Rifle Scopes 101: How To Set Up, Adjust, and Maintain Your Optics
How to zero a rifle scope
Zeroing a scope is the process of aligning your optic to the rifle itself. You can’t change the path of a bullet when it comes out your barrel, but you can tweak your scope to track shots more in tune with the gun. Zeroing is all about changing the target point (where your scope is showing that the bullet should hit) to where the point of impact is (where the bullet actually strikes).
Without zeroing, you risk missing targets even though you used your scope to aim with precision. The variance between your scope and rifle can often be enough to cost you your prize game. You can easily avoid that by taking the time to zero your scope.
There are a couple caveats to get out of the way: zeroing isn’t a substitute for doing a good job when you install your scope. Make sure it’s mounted properly before doing this, and get a professional to help if you’re not absolutely sure what you’re doing. Also, having a subpar optic is going to make things wonky permanently, so make sure you invest in a high-quality eyepiece! Visit our homepage to find current recommendations for the best gun scopes.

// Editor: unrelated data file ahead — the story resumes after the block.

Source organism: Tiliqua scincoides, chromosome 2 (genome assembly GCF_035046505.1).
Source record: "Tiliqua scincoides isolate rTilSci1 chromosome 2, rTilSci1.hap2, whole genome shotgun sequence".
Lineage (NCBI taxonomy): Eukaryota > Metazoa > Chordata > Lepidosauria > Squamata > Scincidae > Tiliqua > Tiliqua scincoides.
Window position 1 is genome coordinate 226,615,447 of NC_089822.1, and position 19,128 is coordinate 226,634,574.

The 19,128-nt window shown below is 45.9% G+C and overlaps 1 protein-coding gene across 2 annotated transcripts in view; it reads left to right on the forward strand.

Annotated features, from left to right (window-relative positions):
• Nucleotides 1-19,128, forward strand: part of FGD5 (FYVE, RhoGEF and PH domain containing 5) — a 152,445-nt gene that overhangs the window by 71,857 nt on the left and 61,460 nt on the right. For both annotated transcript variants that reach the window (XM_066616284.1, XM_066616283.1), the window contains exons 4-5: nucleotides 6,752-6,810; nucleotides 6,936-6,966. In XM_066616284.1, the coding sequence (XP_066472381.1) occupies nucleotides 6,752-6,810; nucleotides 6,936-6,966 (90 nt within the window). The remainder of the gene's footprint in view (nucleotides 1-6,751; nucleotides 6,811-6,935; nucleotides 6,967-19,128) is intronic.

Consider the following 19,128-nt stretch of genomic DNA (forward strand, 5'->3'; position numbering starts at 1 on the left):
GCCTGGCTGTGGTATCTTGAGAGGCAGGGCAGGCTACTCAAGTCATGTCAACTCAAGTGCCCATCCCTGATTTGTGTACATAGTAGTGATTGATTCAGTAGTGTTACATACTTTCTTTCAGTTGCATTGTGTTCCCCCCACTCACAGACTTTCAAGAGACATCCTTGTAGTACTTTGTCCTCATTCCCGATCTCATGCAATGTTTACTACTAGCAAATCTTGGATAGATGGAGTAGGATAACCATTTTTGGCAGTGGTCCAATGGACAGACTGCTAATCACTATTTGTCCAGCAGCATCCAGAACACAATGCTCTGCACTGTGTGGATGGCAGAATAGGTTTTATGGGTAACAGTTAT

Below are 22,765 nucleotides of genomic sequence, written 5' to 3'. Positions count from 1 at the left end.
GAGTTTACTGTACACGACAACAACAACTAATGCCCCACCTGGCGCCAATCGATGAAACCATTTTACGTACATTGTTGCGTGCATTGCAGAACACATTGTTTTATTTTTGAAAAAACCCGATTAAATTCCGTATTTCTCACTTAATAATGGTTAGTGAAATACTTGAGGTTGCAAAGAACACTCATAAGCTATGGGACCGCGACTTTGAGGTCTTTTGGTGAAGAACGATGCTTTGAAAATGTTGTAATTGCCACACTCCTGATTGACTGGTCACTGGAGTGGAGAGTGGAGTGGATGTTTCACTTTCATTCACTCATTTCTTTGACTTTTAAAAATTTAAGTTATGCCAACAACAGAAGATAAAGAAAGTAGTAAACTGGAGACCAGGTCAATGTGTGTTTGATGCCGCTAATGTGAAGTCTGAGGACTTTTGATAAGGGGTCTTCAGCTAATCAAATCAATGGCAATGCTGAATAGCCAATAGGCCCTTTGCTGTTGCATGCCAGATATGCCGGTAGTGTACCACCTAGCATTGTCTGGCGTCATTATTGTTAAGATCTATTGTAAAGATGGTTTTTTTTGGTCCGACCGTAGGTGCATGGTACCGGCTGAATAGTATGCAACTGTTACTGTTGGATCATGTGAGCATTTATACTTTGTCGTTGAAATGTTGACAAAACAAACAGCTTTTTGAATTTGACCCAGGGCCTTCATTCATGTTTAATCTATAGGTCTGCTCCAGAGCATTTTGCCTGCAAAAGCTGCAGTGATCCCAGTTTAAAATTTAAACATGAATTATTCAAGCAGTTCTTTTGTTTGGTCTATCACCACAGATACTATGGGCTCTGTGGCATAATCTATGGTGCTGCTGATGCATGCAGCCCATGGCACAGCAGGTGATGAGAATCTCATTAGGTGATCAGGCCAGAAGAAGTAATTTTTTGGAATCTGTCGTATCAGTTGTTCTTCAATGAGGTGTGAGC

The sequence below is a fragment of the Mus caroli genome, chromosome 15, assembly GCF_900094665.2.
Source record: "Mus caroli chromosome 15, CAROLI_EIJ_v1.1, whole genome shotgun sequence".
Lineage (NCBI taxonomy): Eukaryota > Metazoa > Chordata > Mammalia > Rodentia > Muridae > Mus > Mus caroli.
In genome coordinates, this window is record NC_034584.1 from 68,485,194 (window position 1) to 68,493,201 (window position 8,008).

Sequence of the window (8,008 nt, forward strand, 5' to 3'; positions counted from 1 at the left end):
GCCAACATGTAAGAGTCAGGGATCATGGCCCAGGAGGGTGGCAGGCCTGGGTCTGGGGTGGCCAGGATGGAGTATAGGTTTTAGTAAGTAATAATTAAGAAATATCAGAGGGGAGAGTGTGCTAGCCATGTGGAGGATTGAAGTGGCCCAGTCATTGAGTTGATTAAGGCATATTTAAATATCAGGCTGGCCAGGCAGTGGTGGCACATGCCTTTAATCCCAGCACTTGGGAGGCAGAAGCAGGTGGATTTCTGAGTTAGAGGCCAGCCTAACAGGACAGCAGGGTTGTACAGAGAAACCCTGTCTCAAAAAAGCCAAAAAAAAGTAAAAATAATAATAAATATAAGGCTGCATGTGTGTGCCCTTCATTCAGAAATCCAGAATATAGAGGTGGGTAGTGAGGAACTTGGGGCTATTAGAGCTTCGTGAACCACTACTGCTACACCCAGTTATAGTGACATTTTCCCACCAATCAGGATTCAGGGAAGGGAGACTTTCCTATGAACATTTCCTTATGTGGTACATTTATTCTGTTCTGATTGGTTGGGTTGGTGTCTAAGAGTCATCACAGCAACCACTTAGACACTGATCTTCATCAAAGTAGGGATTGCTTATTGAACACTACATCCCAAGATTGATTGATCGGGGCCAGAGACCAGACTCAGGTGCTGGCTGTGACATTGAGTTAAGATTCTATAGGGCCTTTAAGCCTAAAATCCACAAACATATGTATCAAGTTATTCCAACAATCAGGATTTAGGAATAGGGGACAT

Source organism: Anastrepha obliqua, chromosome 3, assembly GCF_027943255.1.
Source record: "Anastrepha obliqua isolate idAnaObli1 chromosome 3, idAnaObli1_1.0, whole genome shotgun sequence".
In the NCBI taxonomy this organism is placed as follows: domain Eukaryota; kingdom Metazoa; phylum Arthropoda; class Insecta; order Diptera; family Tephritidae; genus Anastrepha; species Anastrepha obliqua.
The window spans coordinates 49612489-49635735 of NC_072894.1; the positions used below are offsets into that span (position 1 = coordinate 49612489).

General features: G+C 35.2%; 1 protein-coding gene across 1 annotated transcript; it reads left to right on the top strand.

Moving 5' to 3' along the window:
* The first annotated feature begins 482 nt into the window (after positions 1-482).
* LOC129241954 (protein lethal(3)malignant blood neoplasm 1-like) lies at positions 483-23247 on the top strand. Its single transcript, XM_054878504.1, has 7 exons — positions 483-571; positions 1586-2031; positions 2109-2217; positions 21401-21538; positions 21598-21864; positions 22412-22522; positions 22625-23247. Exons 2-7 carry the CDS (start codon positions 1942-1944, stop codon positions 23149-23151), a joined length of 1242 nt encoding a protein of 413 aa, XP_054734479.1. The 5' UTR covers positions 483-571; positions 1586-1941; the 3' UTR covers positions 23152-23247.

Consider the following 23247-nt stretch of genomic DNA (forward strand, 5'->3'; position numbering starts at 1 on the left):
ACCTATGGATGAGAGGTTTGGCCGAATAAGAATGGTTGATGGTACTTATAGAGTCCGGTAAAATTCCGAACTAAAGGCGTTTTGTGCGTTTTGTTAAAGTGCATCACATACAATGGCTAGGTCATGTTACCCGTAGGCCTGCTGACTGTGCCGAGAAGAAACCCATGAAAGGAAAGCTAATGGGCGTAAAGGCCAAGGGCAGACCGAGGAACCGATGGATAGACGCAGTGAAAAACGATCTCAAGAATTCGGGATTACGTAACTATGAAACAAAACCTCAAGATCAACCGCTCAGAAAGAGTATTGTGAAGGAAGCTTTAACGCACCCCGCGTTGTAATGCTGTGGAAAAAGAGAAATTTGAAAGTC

- Print a zeroing target. This one’s free and easy to work with. Take it to the range or to your target practice area.
- Once you’re at the range, take some time to get acquainted with your trigger, if this is a new firearm to you. You want to feel comfortable with the mechanism and be pulling smoothly before you start trying to zero.
- Pick a distance to zero (usually, it’s done at 100 yards). Position your printed paper target at that distance, and then get yourself situated with a bench rest or sandbags. You need a stable position to sight-in scopes, so don’t trust your own muscles.
- Start shooting, aiming at the dead center of your paper target. Most likely, your first rounds will hit low and to the left.
- Check to see how far off you were. The squares on the target we’ve linked to measure 1” when printed, which makes it easy to figure this out.
- Use your windage and elevation knobs to compensate. Most rifle scopes have knobs which use MOA increments. Each click equals 1/4 MOA at 100 yards (that’s why working at 100 yards is easiest). Figure out how many squares to either side/up/down you need to adjust, and then turn the knobs accordingly. Each square is roughly equivalent to 1 MOA at 100 yards. So, use 4 clicks per inch.
- Repeat the process with another round. Usually, you can get things zeroed on the first few shots. Don’t worry if it takes two, though!
- Once you’re hitting the bullseye, it’s time to actually “zero” the scope. This means tweaking the knob settings to treat your adjusted settings as the new “zero”. Look in your manual, and see whether you need to unscrew the turret caps or simply pull them out. In any case, you need to align the “0” marker with the line on the back of your turret.
- Replace your turret caps, push the knobs back in, or do whatever your manual tells you to finish adjusting your scope.